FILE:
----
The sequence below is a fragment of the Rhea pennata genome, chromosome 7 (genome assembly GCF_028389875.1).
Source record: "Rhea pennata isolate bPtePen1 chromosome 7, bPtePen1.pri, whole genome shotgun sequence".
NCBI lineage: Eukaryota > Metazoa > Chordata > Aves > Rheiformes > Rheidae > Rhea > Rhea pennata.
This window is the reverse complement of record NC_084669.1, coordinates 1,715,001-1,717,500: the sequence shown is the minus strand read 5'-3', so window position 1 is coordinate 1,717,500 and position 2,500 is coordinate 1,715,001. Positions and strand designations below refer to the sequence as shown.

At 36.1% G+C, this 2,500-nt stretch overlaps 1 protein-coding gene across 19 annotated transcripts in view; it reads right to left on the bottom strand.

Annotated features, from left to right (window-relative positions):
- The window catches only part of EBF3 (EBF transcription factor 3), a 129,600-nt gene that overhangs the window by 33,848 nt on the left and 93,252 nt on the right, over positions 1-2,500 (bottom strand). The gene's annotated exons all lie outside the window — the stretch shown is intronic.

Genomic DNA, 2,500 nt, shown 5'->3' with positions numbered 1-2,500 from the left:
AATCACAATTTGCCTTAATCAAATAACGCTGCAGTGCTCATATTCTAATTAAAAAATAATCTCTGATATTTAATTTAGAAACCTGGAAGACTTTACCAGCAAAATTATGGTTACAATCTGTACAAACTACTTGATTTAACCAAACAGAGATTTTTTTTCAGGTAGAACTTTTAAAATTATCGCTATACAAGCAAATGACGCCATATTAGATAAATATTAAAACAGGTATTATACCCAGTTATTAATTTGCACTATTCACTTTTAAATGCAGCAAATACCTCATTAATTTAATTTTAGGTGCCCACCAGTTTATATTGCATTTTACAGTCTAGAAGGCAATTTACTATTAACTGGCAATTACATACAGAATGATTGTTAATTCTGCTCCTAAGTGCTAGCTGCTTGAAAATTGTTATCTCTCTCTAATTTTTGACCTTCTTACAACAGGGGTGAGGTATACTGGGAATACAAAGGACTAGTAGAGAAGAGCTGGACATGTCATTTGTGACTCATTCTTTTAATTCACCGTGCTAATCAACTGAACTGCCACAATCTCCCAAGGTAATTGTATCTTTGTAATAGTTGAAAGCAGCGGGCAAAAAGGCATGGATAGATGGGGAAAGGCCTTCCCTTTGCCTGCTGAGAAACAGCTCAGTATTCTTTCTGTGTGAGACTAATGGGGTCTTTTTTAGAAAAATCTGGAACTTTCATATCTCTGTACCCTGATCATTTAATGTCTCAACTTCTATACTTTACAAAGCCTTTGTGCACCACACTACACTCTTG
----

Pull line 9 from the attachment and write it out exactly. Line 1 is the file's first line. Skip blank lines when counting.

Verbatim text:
AATCACAATTTGCCTTAATCAAATAACGCTGCAGTGCTCATATTCTAATTAAAAAATAATCTCTGATATTTAATTTAGAAACCTGGAAGACTTTACCAGCAAAATTATGGTTACAATCTGTACAAACTACTTGATTTAACCAAACAGAGATTTTTTTTCAGGTAGAACTTTTAAAATTATCGCTATACAAGCAAATGACGCCATATTAGATAAATATTAAAACAGGTATTATACCCAGTTATTAATTTGCACTATTCACTTTTAAATGCAGCAAATACCTCATTAATTTAATTTTAGGTGCCCACCAGTTTATATTGCATTTTACAGTCTAGAAGGCAATTTACTATTAACTGGCAATTACATACAGAATGATTGTTAATTCTGCTCCTAAGTGCTAGCTGCTTGAAAATTGTTATCTCTCTCTAATTTTTGACCTTCTTACAACAGGGGTGAGGTATACTGGGAATACAAAGGACTAGTAGAGAAGAGCTGGACATGTCATTTGTGACTCATTCTTTTAATTCACCGTGCTAATCAACTGAACTGCCACAATCTCCCAAGGTAATTGTATCTTTGTAATAGTTGAAAGCAGCGGGCAAAAAGGCATGGATAGATGGGGAAAGGCCTTCCCTTTGCCTGCTGAGAAACAGCTCAGTATTCTTTCTGTGTGAGACTAATGGGGTCTTTTTTAGAAAAATCTGGAACTTTCATATCTCTGTACCCTGATCATTTAATGTCTCAACTTCTATACTTTACAAAGCCTTTGTGCACCACACTACACTCTTG